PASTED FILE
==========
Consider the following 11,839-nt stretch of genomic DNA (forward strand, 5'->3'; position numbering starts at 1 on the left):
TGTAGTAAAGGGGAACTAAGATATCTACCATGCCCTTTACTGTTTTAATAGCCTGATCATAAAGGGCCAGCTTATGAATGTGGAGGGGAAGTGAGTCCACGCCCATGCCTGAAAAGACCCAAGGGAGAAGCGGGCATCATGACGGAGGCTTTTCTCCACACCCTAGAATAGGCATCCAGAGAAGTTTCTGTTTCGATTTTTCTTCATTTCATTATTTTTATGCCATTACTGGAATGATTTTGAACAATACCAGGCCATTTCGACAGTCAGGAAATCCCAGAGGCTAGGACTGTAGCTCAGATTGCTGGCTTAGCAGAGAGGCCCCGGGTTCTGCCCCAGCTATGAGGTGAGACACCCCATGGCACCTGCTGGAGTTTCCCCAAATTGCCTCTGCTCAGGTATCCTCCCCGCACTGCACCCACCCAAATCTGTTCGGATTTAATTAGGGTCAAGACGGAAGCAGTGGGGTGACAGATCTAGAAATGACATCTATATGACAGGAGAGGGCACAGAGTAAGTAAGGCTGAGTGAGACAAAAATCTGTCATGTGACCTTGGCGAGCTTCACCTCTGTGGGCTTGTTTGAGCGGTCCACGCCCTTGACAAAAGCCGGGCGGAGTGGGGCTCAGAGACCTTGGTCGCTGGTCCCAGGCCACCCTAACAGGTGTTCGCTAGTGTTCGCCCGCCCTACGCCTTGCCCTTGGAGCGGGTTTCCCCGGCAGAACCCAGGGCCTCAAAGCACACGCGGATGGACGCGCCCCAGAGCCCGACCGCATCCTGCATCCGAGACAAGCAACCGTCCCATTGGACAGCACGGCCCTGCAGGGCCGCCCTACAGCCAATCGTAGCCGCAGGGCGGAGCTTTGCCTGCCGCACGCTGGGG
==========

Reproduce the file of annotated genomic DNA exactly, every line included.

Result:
Consider the following 11,839-nt stretch of genomic DNA (forward strand, 5'->3'; position numbering starts at 1 on the left):
TGTAGTAAAGGGGAACTAAGATATCTACCATGCCCTTTACTGTTTTAATAGCCTGATCATAAAGGGCCAGCTTATGAATGTGGAGGGGAAGTGAGTCCACGCCCATGCCTGAAAAGACCCAAGGGAGAAGCGGGCATCATGACGGAGGCTTTTCTCCACACCCTAGAATAGGCATCCAGAGAAGTTTCTGTTTCGATTTTTCTTCATTTCATTATTTTTATGCCATTACTGGAATGATTTTGAACAATACCAGGCCATTTCGACAGTCAGGAAATCCCAGAGGCTAGGACTGTAGCTCAGATTGCTGGCTTAGCAGAGAGGCCCCGGGTTCTGCCCCAGCTATGAGGTGAGACACCCCATGGCACCTGCTGGAGTTTCCCCAAATTGCCTCTGCTCAGGTATCCTCCCCGCACTGCACCCACCCAAATCTGTTCGGATTTAATTAGGGTCAAGACGGAAGCAGTGGGGTGACAGATCTAGAAATGACATCTATATGACAGGAGAGGGCACAGAGTAAGTAAGGCTGAGTGAGACAAAAATCTGTCATGTGACCTTGGCGAGCTTCACCTCTGTGGGCTTGTTTGAGCGGTCCACGCCCTTGACAAAAGCCGGGCGGAGTGGGGCTCAGAGACCTTGGTCGCTGGTCCCAGGCCACCCTAACAGGTGTTCGCTAGTGTTCGCCCGCCCTACGCCTTGCCCTTGGAGCGGGTTTCCCCGGCAGAACCCAGGGCCTCAAAGCACACGCGGATGGACGCGCCCCAGAGCCCGACCGCATCCTGCATCCGAGACAAGCAACCGTCCCATTGGACAGCACGGCCCTGCAGGGCCGCCCTACAGCCAATCGTAGCCGCAGGGCGGAGCTTTGCCTGCCGCACGCTGGGG